We aired up the tire in Eatonville, grabbed a bite to eat, and topped off the tanks in Orting.  Then it was off to North Bend.  Still planning on making it to Spring opener before dark (although that was beginning to look sketchier by the minute). The weather was actually fairly good.  With patches of blue sky and warm sunshine between cloud banks.  At least until a couple miles outside of North Bend.  Then it got dark and gloomy, and we got hit with some severe cross winds trying to go down the freeway.  We topped off the tanks in North Bend and headed out into what looked like nasty weather up on the pass.  

I pulled over up on Snoqualmie Pass because the rain was coming down hard, and I wanted to put on some rain gear.  We called our friends, and were told the directions to camp.  Which made absolutely no sense.  But then when you are getting directions from someone who is hammered that is to be expected.  We headed on into the dark, with road construction having wiped out the lane markers, the water shooting up from the front tire (I don't run a front fender), and the handling going to shit from  the rear tire being low (AGAIN) we slowed down to about 55 and kept going.  The signs reading "Motorcycles Us EXTREME Caution" and "Grooved Pavement Ahead" kept me a bit tense.  But apparently they had paved over all the grooves, and about a half hour later we arrived at Spring Opener.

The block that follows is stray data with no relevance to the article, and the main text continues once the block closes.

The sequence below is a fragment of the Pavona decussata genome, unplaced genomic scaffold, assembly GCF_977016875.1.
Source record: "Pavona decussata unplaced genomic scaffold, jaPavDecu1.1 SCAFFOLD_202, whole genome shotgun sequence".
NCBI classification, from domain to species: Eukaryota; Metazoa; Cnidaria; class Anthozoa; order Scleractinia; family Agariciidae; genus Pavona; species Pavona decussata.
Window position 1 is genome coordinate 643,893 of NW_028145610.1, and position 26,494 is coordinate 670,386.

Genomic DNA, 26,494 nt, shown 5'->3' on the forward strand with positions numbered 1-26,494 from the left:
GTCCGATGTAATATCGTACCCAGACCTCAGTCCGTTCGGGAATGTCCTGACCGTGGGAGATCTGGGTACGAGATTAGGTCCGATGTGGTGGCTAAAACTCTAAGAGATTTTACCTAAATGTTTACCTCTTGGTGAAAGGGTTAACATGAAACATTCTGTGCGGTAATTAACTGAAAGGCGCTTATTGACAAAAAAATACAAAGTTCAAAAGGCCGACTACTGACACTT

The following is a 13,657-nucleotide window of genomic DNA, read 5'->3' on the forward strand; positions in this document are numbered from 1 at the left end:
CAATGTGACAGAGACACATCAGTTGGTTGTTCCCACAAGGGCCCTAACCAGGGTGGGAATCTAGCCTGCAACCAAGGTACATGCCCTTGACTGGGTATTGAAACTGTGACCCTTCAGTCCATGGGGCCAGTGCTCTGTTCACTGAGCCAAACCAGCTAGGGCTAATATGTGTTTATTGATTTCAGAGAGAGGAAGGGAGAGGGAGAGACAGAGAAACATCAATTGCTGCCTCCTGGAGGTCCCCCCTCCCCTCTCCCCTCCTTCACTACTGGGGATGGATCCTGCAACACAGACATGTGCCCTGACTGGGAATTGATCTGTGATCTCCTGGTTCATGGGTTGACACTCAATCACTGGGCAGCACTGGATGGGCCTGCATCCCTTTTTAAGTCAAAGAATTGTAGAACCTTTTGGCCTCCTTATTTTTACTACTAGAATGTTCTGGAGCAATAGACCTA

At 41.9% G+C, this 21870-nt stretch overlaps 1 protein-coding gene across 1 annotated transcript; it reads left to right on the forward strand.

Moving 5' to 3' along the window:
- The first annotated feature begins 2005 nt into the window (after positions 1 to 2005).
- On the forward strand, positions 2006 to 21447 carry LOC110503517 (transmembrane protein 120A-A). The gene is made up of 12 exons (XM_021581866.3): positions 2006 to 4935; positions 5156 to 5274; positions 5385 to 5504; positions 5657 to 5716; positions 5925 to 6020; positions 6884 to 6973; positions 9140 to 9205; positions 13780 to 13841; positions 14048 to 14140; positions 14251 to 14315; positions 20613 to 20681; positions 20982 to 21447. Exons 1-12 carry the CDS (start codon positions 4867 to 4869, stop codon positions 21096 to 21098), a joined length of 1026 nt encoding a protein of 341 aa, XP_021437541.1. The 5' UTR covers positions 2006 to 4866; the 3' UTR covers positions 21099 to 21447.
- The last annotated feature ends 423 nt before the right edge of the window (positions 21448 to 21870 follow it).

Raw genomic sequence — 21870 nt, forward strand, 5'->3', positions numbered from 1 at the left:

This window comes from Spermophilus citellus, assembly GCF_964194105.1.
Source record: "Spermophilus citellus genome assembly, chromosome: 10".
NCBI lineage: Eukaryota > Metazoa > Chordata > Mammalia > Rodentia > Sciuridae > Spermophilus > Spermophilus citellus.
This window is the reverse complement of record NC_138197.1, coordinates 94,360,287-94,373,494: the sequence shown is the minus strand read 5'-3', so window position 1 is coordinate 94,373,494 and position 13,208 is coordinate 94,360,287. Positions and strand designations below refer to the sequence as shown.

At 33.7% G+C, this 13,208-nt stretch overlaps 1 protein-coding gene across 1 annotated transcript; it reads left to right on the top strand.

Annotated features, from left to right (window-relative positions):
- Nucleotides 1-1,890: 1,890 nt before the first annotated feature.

We rode around the site about 4 times, but couldn't see any sign of our group so I finally just said uck it, and set up the tent over in a corner for the night.  Tomorrow we would find everyone, and move camp over there (where ever that was).  I assumed everyone must have passed out or gone to sleep, because they weren't answering their phones.  Oh well, the journey continues...

Catch ya on the road sometime...

Tuesday, June 3, 2014

Controversial Idea